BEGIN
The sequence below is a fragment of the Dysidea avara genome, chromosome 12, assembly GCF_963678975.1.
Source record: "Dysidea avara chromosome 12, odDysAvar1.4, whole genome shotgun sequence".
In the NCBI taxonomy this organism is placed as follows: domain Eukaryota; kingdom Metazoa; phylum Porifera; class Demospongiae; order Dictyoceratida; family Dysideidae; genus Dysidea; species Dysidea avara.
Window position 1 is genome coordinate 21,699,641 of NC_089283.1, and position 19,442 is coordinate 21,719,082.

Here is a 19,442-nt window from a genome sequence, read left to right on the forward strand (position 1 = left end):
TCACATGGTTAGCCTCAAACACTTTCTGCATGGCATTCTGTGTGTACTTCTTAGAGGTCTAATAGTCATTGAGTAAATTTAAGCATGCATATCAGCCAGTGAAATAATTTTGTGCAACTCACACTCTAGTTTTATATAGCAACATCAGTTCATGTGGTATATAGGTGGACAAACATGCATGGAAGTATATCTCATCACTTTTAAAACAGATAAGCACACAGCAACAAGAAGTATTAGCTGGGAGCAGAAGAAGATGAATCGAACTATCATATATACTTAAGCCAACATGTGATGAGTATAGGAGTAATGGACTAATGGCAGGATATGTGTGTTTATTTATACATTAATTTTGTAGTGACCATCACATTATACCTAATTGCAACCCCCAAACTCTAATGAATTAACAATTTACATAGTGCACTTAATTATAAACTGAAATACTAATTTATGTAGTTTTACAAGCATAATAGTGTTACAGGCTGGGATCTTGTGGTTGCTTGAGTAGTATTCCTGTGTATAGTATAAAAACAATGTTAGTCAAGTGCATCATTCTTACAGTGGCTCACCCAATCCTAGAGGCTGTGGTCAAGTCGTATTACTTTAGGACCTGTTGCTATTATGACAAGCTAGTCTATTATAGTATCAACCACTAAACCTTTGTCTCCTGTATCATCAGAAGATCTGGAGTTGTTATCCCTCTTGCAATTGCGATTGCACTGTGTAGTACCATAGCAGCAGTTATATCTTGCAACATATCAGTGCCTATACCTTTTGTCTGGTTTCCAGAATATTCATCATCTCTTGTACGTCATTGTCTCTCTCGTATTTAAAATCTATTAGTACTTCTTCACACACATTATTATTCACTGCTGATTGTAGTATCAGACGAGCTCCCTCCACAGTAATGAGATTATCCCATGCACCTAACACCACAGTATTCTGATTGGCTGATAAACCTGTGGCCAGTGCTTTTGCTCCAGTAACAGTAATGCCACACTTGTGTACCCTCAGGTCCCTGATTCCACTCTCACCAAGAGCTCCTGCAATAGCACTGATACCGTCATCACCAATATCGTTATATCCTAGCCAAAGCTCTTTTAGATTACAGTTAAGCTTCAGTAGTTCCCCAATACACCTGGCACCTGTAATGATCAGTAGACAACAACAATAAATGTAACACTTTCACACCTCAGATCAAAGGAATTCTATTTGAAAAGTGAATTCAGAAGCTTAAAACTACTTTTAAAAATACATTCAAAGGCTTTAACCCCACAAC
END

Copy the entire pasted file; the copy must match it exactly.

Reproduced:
The sequence below is a fragment of the Dysidea avara genome, chromosome 12, assembly GCF_963678975.1.
Source record: "Dysidea avara chromosome 12, odDysAvar1.4, whole genome shotgun sequence".
In the NCBI taxonomy this organism is placed as follows: domain Eukaryota; kingdom Metazoa; phylum Porifera; class Demospongiae; order Dictyoceratida; family Dysideidae; genus Dysidea; species Dysidea avara.
Window position 1 is genome coordinate 21,699,641 of NC_089283.1, and position 19,442 is coordinate 21,719,082.

Here is a 19,442-nt window from a genome sequence, read left to right on the forward strand (position 1 = left end):
TCACATGGTTAGCCTCAAACACTTTCTGCATGGCATTCTGTGTGTACTTCTTAGAGGTCTAATAGTCATTGAGTAAATTTAAGCATGCATATCAGCCAGTGAAATAATTTTGTGCAACTCACACTCTAGTTTTATATAGCAACATCAGTTCATGTGGTATATAGGTGGACAAACATGCATGGAAGTATATCTCATCACTTTTAAAACAGATAAGCACACAGCAACAAGAAGTATTAGCTGGGAGCAGAAGAAGATGAATCGAACTATCATATATACTTAAGCCAACATGTGATGAGTATAGGAGTAATGGACTAATGGCAGGATATGTGTGTTTATTTATACATTAATTTTGTAGTGACCATCACATTATACCTAATTGCAACCCCCAAACTCTAATGAATTAACAATTTACATAGTGCACTTAATTATAAACTGAAATACTAATTTATGTAGTTTTACAAGCATAATAGTGTTACAGGCTGGGATCTTGTGGTTGCTTGAGTAGTATTCCTGTGTATAGTATAAAAACAATGTTAGTCAAGTGCATCATTCTTACAGTGGCTCACCCAATCCTAGAGGCTGTGGTCAAGTCGTATTACTTTAGGACCTGTTGCTATTATGACAAGCTAGTCTATTATAGTATCAACCACTAAACCTTTGTCTCCTGTATCATCAGAAGATCTGGAGTTGTTATCCCTCTTGCAATTGCGATTGCACTGTGTAGTACCATAGCAGCAGTTATATCTTGCAACATATCAGTGCCTATACCTTTTGTCTGGTTTCCAGAATATTCATCATCTCTTGTACGTCATTGTCTCTCTCGTATTTAAAATCTATTAGTACTTCTTCACACACATTATTATTCACTGCTGATTGTAGTATCAGACGAGCTCCCTCCACAGTAATGAGATTATCCCATGCACCTAACACCACAGTATTCTGATTGGCTGATAAACCTGTGGCCAGTGCTTTTGCTCCAGTAACAGTAATGCCACACTTGTGTACCCTCAGGTCCCTGATTCCACTCTCACCAAGAGCTCCTGCAATAGCACTGATACCGTCATCACCAATATCGTTATATCCTAGCCAAAGCTCTTTTAGATTACAGTTAAGCTTCAGTAGTTCCCCAATACACCTGGCACCTGTAATGATCAGTAGACAACAACAATAAATGTAACACTTTCACACCTCAGATCAAAGGAATTCTATTTGAAAAGTGAATTCAGAAGCTTAAAACTACTTTTAAAAATACATTCAAAGGCTTTAACCCCACAAC